Tag Archives: Gloria Sandrino

Lateral Partner Moves to Secondary Markets: An Unprecedented Opportunity

Growth in Biglaw partnerships follows a cyclical pattern. Firms expand their partner ranks rapidly in some years and not at all in others. 2022 was a year for lateral expansion — hardly a surprise considering that client demand remained strong in most practices. The unique feature of this recent expansion wave is where firms grew: 2022 will be remembered for unprecedented hiring of lateral partners outside of the largest cities.

COVID and remote working have upended traditional assumptions about where a partner must be based in order to maintain a Biglaw book of business. The pandemic shuffled the location preferences of many professionals, including both lawyers and their clients. Partners who would rather live outside of the traditional business centers now feel emboldened to voice that preference, and many firms are prepared to accommodate.

Firms see new opportunities for business development in cities that traditionally wouldn’t have supported top Biglaw billing rates: the recent growth of the finance sector in Miami (at the expense of New York and Chicago) offers a case in point. Additionally, clients today are more tolerant of their lawyers being based in a different state: a partner who moves from the Bay Area to Austin will likely have no problem continuing to serve California clients. Another factor firms are considering is the many associates and counsels who are eager to move to secondary markets: where partners are prepared to anchor a new office (or expand an existing one), it typically helps a firm’s non-partner recruiting efforts.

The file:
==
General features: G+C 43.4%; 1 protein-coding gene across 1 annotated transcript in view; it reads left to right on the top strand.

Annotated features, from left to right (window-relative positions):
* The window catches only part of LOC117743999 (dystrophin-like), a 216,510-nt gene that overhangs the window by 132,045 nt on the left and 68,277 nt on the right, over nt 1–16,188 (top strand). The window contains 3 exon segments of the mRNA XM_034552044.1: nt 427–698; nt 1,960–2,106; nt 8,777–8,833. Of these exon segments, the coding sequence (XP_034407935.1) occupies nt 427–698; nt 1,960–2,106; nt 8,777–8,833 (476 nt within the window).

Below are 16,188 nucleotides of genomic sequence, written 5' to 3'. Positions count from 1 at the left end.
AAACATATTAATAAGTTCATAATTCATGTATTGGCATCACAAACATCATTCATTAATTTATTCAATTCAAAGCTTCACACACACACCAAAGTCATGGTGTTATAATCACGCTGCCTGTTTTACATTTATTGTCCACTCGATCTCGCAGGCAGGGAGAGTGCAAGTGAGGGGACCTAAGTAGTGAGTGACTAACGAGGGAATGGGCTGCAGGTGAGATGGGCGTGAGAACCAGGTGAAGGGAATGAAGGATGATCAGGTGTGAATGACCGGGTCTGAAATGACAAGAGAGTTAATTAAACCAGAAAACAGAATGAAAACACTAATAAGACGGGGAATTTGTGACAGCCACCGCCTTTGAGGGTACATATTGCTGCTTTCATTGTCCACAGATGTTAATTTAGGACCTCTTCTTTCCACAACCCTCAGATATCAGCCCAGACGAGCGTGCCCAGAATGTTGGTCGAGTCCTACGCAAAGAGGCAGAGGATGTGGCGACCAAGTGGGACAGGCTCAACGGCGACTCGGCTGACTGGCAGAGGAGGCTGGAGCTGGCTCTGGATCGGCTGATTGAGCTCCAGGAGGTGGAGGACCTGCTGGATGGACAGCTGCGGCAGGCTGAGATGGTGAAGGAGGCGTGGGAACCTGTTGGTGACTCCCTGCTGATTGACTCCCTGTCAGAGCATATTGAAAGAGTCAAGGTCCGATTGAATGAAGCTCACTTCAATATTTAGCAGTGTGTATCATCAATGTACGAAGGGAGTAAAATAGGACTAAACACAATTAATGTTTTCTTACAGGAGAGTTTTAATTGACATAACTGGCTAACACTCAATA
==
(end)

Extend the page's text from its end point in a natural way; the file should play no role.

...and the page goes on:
Perhaps no secondary market has drawn as much attention in this period as Miami. The city has not been shy about branding itself as the hot new tech and finance hub. Distinguishing between hype and reality hasn’t always been easy, but with important Biglaw clients like Citadel moving their headquarters to South Florida, firms are rightfully taking notice. Among the firms that have opened Miami offices since COVID are Kirkland & Ellis, Winston & Strawn, King & Spalding, Sidley Austin, and Quinn Emanuel.

Salt Lake City is another market worth highlighting. Though it maintains a lower profile than Miami, Salt Lake has enjoyed a fast-growing, tech-driven economy, attracting both larger companies (Adobe, Ebay, Overstock, Qualtrics) and many startups. Kirkland & Ellis, Wilson Sonsini, and Foley & Lardner have all opened Utah offices since the pandemic.